Frog News Signup

Save The Frogs Day: April 25th, 2015

Breaking News

Donation Information

Education Center

Wetlands For Wildlife


STF! Academy

Poetry Contest

Art Contest


Frog Legs



Sharp Park Wetlands

Antonelli Pond

Pet Frogs






South Korea

Lake Erie's Toads

Cool Frog Facts

Wish List

Build A Frog Pond

Teachers for Frogs

Students for Frogs

Scientists for Frogs

Musicians for Frogs

Drumming For The Frogs



SF Tadpole Headstart

We Make News

Take Action!



Happy Birthday!


Our Story

SAVE THE FROGS! Platinum Visa Card


Relevant Links

Frogs In Airports


Stop Junk Mail

Tote Bag Recycled

Your Ad Here

Santa Cruz Long-Toed Salamander
Ambystoma macrodactylum croceum

Return to the amphibians homepage

Santa Cruz Long-Toed Salamander

One of the western hemisphere's most endangered amphibians, the Santa Cruz Long-Toed Salamander (Ambystoma macrodactylum croceum) is endemic to a small section of coastal California not far southeast of the city of Santa Cruz. Only 23 populations of the salamander are known to exist.

The salamander forms a unique lineage as it diverged long ago from its closest relatives in the Sierra Nevadas and Pacific Northwest, likely due to increased precipitation as the glaciers melted, which caused the growth of coastal redwoods, a tree with which the Santa Cruz Long-Toed Salamander does not generally coexist. The salamanders breed in the late fall and winter when the rains come. They begin their life as embryos in ponds and spend about a month in that embryonic state. They then remain in the ponds in their larval state through the spring, and emerge from their pond before the pond dries in late May or June. Only about 5% of larvae survive to metamorphosis. Some will be eaten by fish, birds or diving beetles. Others may not finish the race to metamorphose before their pond dries. The larvae are easily distinguished from juveniles by their external gills.

Santa Cruz Long-Toed Salamanders by Bree Candiloro
SCLTS Photo: Bree Candiloro

The salamanders generally prefer ephemeral ponds, as the regular drying results in fewer predators. However, such ponds also bring with them the chance of drying before the larvae are able to metamorphose -- a certain death. So the salamander maximizes the long-term survival of its species by its ability to also breed in permanent ponds. Unfortunately, many of California's permanent ponds harbor a trematode parasite (Riberoia) that burrows into the salamander's developing hindlimbs and causes extra limbs. The incidence of limb deformities in a wide range of amphibians throughout the United States and Canada has apparently increased in recent decades, likely due to changes in the pond water's composition. As a double blow, agricultural runoff is favorable for the parasite, and pesticides like Atrazine decrease the amphibians' immune defenses. Generally only the larvae are found with deformities. Few adults are found because deformed individuals seldom survive to adulthood, due to their increased probability of being eaten.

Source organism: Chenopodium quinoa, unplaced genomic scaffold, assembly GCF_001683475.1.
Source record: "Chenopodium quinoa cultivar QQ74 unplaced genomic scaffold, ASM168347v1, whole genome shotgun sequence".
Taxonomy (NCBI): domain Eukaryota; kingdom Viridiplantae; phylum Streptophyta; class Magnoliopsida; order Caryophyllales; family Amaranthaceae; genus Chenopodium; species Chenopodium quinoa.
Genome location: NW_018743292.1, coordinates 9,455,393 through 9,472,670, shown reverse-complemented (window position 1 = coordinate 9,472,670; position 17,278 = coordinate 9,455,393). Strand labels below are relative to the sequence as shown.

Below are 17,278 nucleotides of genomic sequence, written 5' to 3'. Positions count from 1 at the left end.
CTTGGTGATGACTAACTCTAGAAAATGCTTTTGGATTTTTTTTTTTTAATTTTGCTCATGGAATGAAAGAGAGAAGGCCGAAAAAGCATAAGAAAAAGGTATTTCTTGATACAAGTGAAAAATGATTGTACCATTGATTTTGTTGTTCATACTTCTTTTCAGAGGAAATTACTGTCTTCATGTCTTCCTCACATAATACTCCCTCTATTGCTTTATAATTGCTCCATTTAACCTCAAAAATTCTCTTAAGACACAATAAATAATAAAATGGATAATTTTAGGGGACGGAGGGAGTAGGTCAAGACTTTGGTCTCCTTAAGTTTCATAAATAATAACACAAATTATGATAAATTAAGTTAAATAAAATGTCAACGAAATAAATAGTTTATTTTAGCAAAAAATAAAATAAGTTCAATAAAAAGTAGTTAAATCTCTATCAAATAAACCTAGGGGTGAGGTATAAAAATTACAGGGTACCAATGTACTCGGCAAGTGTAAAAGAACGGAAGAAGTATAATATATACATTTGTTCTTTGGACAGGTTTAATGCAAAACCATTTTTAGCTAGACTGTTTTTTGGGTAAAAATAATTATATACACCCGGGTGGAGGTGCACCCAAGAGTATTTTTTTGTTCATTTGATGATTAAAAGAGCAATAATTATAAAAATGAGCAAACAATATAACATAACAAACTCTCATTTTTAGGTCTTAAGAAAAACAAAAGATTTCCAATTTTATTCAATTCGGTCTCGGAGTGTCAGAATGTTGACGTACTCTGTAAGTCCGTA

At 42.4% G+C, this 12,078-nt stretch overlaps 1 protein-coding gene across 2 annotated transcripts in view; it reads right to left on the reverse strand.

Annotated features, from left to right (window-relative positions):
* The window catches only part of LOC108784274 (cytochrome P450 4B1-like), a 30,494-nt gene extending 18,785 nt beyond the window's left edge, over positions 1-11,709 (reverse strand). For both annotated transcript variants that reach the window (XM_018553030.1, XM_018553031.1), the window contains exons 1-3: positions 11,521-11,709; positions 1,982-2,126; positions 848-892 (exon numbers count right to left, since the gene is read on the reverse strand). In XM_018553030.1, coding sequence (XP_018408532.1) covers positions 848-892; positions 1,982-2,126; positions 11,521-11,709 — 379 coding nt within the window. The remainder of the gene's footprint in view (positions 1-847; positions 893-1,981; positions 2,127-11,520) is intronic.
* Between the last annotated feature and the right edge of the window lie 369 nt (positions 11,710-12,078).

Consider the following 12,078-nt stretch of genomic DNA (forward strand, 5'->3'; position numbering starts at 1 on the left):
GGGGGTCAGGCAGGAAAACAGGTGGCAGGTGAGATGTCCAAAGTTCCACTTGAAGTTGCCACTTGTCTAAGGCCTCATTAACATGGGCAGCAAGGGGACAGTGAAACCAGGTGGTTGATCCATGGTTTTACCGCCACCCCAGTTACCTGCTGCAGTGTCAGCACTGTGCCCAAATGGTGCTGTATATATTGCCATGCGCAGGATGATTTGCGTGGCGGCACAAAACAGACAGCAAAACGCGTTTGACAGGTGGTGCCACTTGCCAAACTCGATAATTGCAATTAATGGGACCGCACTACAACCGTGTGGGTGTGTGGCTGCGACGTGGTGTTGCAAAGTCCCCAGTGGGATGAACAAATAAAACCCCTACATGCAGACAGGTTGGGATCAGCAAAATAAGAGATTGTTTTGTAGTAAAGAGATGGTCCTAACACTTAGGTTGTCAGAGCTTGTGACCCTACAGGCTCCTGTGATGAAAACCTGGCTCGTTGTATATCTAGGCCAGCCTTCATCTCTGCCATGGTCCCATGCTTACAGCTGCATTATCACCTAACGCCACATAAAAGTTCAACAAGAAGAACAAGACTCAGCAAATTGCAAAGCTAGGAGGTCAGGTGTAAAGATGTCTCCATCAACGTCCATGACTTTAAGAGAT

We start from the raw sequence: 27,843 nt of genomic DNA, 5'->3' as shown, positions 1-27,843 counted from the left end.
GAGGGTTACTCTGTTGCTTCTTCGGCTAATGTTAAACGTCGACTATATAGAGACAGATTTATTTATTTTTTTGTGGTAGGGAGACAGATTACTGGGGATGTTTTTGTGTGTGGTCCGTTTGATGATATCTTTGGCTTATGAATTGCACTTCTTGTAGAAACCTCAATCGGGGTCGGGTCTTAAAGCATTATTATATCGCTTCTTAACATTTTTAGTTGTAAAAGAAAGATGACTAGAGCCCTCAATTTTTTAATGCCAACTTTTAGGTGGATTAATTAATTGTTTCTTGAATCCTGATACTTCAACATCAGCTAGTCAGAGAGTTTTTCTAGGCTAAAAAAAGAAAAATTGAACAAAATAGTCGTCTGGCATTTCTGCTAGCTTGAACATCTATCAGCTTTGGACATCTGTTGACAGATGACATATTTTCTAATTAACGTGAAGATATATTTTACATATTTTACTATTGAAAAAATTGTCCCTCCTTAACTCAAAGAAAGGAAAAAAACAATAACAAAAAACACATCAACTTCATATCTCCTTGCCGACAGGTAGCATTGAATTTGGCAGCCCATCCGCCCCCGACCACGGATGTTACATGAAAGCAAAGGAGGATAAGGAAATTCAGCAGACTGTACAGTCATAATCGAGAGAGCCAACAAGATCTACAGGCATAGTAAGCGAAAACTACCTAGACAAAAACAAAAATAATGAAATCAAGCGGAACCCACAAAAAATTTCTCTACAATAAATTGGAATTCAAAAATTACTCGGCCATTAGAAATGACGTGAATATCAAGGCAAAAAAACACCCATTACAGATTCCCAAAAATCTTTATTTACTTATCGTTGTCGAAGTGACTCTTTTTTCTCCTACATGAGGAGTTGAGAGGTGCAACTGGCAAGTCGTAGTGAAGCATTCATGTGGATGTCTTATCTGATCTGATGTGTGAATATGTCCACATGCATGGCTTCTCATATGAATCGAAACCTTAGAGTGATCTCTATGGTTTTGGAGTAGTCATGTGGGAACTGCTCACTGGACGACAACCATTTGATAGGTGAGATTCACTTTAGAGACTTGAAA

Larvae that survive to metamorphosis emerge from the pond in early summer and many remain as juveniles living in cracks in the earth or root hollows near the ponds edge. When the winter rains arrive, they disperse from the pond area in search of a suitable upland habitat such as willow or oak woodland. They may spend several years feeding and growing in the uplands, finally returning as adults one cool and rainy winter's night to a pond to find their mate and perpetuate the species.

The primary threat to the species is the urbanization that surrounds and encroaches on its habitat. The Ellicott Slough Amphibian Reserve -- a US Fish & Wildlife Reserve that was created to protect the salamanders -- is overwhelmingly surrounded by unsuitable, barren farmland that receives heavy pesticide loads. The roads that run through the area can serve as death traps for dispersing salamanders on rainy nights.

Climate Change and Santa Cruz Long-Toed Salamanders

"I am also working on the long-toed salamander; as fog disappears it will vanish. This is a certainty. It relies on summer fog to come out and forage at night even in summer. I am instrumenting the area with fog collectors to figure out how much fog there is, whether it is decreasing (a paper by a colleague Todd Dawson suggests this might be so) Thus, this is huge priority for me. I am also working with climate scientists to predict changes in fog into the future."
--Dr. Barry Sinervo; Professor of Ecology and Evolutionary Biology, University of California, Santa Cruz, CA

#1 Way to Save The Santa Cruz Long-Toed Salamanders

Purchasing and protecting the land that surrounds the salamanders' current breeding habitat is the most important step to protect the salamanders. As the land the salamanders utilize is near the ocean and very expensive, we must also educate local citizens so that they care enough about the salamanders to contribute financially. Please read our proposal to begin this important work and contact us if you would like to help.

Additional Reading

Ellicott Slough National Wildlife Refuge - Home of the Santa Cruz Long-Toed Salamander by Diane Kodama

Save The Santa Cruz Long-Toed Salamanders!